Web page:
Mike Munter: Yeah. Speaking of compensation, how do you make money now with your business?
Josh Matthews: Well, I make money by placing candidates with my clients and my clients pay a percentage fee. Typically, it’s based off someone’s first-year compensation. So, if someone makes $150,000 a year, I’ll earn somewhere in the $30,000 to $40,000 range for placing that individual. It sounds like a lot of money just for finding someone and placing them in a job, but it’s very difficult. Particularly in my industry for the positions I service, like project managers, business analysts, technical architects, Salesforce software developers, consultants, vice presidents of sales, and these types of roles. It’s 0% unemployment right now. Everyone’s working. Anyone who can and wants to work has a job. So it’s quite a lot of work to be able to cut through the noise, develop the trust and rapport with the passive candidate market. And then make really good sound decisions that are going to help the clients I serve well, so they can make more money and be successful.
Mike Munter: Yeah. When you first started, how long did it take you to become profitable?
Josh Matthews: About four to six weeks. It didn’t take very long. I think I carried a little bit of debt in that first year, that’s pretty normal. I had a friend who needed some help identifying someone – not in the Salesforce ecosystem – but they needed to find an operations manager for their business. They gave me the job order. I went after it and found them a really terrific guy. He’s still there. It’s almost three years later and they love him. He’s done an amazing thing for their practice. That placement paid me $20,000 of startup money, plus whatever else I had saved. That bought me enough time to really figure out what niche do I want to do. I invested in coaching for about seven or $8,000. Even though I was pretty good at what I did, I knew I needed to update my skillset a little bit. It was the best $7,000 I’ve ever spent. Then I launched into week after week after week of 15 hour days, scrambling so fast, running so fast, especially in that first six to nine months.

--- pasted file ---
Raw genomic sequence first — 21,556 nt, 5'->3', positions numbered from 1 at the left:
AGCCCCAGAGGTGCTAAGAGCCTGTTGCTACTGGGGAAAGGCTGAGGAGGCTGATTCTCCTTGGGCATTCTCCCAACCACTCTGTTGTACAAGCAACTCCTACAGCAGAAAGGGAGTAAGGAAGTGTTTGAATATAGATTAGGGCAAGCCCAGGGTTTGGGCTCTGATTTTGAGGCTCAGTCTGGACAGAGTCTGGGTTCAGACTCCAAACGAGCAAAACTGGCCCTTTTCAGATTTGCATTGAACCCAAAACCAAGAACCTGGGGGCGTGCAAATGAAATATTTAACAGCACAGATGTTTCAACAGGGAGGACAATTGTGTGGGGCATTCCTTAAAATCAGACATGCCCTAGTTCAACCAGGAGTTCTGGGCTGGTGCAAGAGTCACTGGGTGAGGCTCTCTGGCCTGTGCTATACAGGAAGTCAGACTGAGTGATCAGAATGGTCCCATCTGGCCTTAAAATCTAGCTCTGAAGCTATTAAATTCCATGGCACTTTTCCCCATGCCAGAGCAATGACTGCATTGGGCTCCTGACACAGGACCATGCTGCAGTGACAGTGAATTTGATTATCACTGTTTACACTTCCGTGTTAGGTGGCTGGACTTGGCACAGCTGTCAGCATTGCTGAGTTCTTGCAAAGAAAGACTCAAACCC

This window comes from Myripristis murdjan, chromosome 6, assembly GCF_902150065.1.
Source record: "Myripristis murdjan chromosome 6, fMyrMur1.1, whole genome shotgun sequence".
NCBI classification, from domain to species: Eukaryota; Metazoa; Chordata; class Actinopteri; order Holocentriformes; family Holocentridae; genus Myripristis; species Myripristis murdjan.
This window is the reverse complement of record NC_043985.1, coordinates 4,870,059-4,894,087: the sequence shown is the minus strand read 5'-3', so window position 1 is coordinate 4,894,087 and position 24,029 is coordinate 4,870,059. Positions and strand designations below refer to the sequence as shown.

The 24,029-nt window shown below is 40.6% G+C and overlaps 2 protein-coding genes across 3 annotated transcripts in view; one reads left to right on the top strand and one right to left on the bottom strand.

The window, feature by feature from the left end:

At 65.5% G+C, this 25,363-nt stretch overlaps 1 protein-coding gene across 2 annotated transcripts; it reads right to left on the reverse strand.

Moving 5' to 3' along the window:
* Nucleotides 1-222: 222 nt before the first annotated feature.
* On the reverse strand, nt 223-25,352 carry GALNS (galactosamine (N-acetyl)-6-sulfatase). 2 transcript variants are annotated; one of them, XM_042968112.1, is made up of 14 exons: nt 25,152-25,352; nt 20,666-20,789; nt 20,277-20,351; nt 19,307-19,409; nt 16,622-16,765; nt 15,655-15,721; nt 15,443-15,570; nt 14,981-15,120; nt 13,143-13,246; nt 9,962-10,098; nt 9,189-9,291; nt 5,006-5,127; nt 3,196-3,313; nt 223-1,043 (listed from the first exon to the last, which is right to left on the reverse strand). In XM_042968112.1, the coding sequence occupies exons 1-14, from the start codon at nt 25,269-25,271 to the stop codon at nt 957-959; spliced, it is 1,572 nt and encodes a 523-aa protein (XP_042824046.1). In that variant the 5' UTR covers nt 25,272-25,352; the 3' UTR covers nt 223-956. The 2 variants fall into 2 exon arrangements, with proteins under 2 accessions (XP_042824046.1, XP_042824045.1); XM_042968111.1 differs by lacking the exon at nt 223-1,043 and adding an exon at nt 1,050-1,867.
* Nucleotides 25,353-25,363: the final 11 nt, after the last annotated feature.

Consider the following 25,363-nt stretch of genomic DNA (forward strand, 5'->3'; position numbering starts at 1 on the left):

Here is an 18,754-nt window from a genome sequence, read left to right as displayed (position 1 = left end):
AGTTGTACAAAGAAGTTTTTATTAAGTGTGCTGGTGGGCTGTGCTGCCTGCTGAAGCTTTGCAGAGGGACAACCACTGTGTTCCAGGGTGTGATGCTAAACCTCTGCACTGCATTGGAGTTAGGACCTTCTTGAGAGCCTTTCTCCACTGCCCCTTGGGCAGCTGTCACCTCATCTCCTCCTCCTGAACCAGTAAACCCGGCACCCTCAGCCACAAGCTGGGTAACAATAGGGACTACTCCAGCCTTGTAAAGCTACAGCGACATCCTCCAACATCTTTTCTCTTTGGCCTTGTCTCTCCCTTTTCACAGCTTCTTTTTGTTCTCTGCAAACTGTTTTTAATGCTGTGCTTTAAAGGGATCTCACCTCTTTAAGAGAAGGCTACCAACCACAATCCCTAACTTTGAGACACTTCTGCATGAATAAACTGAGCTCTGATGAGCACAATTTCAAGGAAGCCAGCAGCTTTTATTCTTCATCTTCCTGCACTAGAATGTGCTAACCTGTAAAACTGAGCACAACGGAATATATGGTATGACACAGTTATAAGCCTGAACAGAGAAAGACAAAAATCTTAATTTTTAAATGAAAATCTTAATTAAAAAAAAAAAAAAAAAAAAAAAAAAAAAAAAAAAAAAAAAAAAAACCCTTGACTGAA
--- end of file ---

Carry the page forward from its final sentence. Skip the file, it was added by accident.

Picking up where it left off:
Mike Munter: Yeah. In those first few months, was there any time that you were like, “Oh my, I should not be doing this. I made the wrong choice?”
Josh Matthews: No, not at all. I had absolute conviction in my ability to deliver good clients. I had picked a niche that it’s not that hard to get a job order or to identify a client who wants to work with you and get a job order. The hard part is finding the candidates. And that’s where I had a lot of confidence. A lot of my recruiting competitors are under 30 and they’re limited in their depth of experience. They don’t have much business experience at all, much less in recruiting practices. So, I felt a lot of confidence in my ability to deliver. I didn’t really have any doubt at all. I had the support of my family, which is very important. I had to adjust. I knew I had to work on myself to get this to work. It wasn’t just about logging the hours. It was changing the systems, changing the style of engagement that I had with the marketplace in general and my messaging. I had to learn so many new things like marketing. At the end of the day, my business is a marketing company first and then it’s a recruiting company. I don’t do sales calls. I don’t cold call. I don’t do any of that stuff that was the rigor for the industry I was in for 20 years. I didn’t do any of that. Everything was just learning how to be a really good digital marketer. That way I could focus on identifying good candidates.